Another company that I believe we should ask to localize otome games is NISA. NISA’s parent company NIS is responsible for the Uta no☆Prince-sama♪ series and Kamigami no Asobi. Unfortunately, when someone posted a game request thread for Uta no☆Prince-sama it was promptly closed and it was stated NISA wouldn’t be able to localize it. The good news is there are two otome game request threads that are still open. I believe if we all work together, we can show companies there is a market for otome games in English. :)
The video game and anime publisher NIS America announced at Anime Expo on Saturday that it will release the Danganronpa: Trigger Happy Havocand Demon Gazevideo games in North America and Europe in early 2014.
Spike Chunsoft’s Danganronpa: Trigger Happy Havoc PlayStation Vita game is a revised and revamped edition of the original title for the PSP that was released in Japan in 2010. In the game the player plays as Makoto Naegi, an average teenager who gets accepted into the prestigious Hope’s Peak Academy high school. When he arrives at the school, he and the students find out they are trapped in a battle of survival.
The game inspired a television anime series that premiered on July 4. Funimation is streaming the series as it airs.
Kadokawa Games developed the Demon Gaze fantasy dungeon role-playing game for the PlayStation Vita. The game follows a boy named Oz, who has no memories but has a magical and powerful eye that he can use to command half-mechanical demons. The game features a character-creator system, and available jobs include fighter, paladin, assassin, samurai, ranger, wizard, and healer. Experience is developing the game and En Okishiji (oxijiyen) and Teshi Kurosawa are handling the game’s character design.
Kadokawa Games released the game in Japan in January. NIS America plans to release the game for US$39.99 or 39.99 euros.
Nisa, a royal city of the Parthian Empire, was built by Mithridates I (r. 171 BC – 138 BC) and later called Mithradatkert meaning ‘the city built by’ or 'the fortress of’ Mithridates. Its ruins are located in present day Turkmenistan, near the border with Iran. Excavations have revealed mausoleums, shrines, a treasury, inscribed documents and art works such as ivory rhytons, statues and sculptures.
Built in recognition of the Parthian homeland, Nisa became the seat of Parthian culture and style. Although the Parthians ruled primarily from Ctesiphon in present day Iraq, they used Nisa as their royal necropolis. The city consisted of two walled areas: Old Nisa containing the citadel and the temple complex and New Nisa, which contained the town. Much of the artwork, such as sculptures and carvings, adorning the various structure were Greek in style.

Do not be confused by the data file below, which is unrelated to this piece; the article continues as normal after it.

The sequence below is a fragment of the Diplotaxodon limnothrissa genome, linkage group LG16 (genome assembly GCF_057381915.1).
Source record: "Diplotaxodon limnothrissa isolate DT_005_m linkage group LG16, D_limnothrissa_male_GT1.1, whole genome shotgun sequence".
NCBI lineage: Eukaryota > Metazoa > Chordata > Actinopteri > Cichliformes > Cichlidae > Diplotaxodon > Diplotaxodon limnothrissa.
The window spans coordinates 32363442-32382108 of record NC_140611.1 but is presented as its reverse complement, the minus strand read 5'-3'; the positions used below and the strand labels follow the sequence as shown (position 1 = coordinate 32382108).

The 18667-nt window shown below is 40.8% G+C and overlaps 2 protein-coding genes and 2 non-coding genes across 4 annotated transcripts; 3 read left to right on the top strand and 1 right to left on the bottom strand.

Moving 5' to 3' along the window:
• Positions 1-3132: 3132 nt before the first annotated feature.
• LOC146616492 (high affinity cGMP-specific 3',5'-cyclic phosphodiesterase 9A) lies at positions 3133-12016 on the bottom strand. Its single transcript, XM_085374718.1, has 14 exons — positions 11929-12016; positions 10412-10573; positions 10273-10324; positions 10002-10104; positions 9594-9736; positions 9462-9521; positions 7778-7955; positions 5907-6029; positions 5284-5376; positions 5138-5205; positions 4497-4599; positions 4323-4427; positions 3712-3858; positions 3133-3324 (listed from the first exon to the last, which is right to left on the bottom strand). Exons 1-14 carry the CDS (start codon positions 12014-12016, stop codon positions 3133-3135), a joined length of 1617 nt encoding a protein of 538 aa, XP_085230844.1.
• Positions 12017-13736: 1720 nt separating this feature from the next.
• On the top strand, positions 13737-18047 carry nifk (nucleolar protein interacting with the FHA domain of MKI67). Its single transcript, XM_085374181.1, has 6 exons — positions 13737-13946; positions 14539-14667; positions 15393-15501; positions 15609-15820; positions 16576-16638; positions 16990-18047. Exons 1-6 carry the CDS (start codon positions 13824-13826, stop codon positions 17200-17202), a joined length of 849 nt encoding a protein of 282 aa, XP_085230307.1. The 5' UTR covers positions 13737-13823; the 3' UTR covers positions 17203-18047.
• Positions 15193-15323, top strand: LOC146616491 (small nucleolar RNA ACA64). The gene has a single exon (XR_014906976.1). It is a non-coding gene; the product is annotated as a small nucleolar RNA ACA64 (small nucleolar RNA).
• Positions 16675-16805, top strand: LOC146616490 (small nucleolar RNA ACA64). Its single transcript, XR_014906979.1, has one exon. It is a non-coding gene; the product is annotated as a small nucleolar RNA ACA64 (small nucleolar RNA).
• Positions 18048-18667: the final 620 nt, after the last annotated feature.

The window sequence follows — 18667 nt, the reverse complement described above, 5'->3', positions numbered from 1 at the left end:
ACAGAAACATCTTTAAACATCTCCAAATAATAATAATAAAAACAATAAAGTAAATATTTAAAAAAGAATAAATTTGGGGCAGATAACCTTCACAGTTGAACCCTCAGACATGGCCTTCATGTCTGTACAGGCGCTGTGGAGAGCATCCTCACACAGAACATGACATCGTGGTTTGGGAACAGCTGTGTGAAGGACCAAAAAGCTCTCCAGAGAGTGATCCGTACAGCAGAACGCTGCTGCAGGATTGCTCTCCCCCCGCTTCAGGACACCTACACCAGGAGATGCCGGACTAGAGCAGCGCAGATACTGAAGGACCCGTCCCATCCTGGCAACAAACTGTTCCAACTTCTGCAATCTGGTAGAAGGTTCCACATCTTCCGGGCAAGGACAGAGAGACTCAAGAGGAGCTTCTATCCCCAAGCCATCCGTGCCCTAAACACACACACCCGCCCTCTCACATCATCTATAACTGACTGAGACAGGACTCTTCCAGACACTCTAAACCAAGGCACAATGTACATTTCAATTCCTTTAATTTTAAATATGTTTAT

The Parthian Empire was the second great Persian Empire, forming after the brief Seleucid rule that arose after Alexander’s defeat of the first Persian Empire, the Achaemenid. The Parthians ruled for almost 500 years, from 247 BC to 224 AD over territory that included all of modern Iran, Iraq and Armenia as well as parts of Turkey, the Caucasus, Central Asia and, at the height of their reign, territories in Pakistan, Syria, and the Palestine. The Parthian Empire was a multiethnic and multilingual society with a rich culture producing great achievements in architecture, art, literature, commerce, and most notably, in military tactics.
The great military prowess of the Parthians was most evident in their battles against the Romans, who considered the Parthians their primary enemy. The Romans, in their conquest for further expansion, fought many battles with the Parthians near the Euphrates River, the natural border between the two empires. These battles persisted for more than two centuries until a final defeat of the Romans by the Parthians in 218 AD.
During the rule of the Parthian Empire, the Chinese for the first time emerged as an Empire, the Han Dynasty, and initiated contact with the outside world. The Parthian and Chinese enjoyed a relationship based on commerce rather than conquest, which ultimately led to the birth of the Silk Road. The Chinese greatly desired Parthian horses and skilled cavalry while the Iranians sought luxury goods, especially pearls and silk. The Silk Road later expanded trade to the Mediterranean basin.
The Parthian Empire was ultimately defeated from internal conflict leading to the establishment of the third Persian Empire, the Sasanian, which arose from southwestern Iran.
It is an obligation upon the husband to provide for his wife, even if she has a good salary, because his providing for her is in return for the pleasure which he gets from her - even though his income may be little, unless the woman is good-natured and is indulgent towards her husband regarding provision, then the matter is up to her.